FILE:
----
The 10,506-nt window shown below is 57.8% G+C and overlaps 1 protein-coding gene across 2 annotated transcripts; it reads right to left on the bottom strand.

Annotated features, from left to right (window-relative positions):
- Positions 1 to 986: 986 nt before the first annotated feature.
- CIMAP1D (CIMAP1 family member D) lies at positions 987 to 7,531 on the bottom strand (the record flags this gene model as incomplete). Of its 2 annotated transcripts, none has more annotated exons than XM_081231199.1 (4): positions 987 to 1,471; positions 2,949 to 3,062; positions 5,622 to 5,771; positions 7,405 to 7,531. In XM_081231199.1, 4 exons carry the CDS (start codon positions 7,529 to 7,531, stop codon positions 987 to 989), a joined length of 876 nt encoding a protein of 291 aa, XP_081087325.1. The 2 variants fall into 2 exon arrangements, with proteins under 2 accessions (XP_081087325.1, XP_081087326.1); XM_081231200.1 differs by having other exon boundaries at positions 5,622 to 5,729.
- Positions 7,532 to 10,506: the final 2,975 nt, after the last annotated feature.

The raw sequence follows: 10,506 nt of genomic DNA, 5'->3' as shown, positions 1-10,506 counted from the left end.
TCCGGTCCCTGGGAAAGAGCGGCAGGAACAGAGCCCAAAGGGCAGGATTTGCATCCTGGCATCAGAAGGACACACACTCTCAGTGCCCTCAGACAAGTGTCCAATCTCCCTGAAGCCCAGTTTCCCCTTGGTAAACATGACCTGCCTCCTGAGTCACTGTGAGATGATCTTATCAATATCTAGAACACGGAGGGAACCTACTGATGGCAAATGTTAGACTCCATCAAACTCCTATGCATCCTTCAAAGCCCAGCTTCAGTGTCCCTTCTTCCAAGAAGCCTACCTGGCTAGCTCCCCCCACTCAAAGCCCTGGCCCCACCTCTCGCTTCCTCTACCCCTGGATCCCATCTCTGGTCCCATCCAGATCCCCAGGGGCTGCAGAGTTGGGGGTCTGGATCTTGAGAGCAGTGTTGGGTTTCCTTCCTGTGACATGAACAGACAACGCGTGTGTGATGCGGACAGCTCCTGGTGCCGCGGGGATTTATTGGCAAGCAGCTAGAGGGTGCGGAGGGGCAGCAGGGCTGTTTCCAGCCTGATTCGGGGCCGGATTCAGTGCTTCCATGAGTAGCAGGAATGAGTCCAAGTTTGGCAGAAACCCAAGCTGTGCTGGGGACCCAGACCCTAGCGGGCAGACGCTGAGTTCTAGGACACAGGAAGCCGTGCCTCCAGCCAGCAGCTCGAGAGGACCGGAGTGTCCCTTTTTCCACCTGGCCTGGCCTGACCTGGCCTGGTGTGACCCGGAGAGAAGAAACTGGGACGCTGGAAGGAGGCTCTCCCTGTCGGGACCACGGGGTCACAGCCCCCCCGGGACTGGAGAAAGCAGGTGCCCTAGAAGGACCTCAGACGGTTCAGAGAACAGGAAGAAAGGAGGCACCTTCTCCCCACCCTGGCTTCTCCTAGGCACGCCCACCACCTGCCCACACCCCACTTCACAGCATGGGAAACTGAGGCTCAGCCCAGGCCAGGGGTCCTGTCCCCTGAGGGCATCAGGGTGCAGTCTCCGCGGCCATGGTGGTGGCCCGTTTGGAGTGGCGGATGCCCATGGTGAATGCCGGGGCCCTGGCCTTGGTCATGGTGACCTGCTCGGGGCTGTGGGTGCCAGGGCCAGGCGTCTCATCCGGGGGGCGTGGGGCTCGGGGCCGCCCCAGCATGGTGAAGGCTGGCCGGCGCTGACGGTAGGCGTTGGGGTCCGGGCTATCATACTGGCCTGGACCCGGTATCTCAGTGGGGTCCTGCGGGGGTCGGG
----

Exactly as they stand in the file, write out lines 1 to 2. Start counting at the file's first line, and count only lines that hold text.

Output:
The 10,506-nt window shown below is 57.8% G+C and overlaps 1 protein-coding gene across 2 annotated transcripts; it reads right to left on the bottom strand.

Annotated features, from left to right (window-relative positions):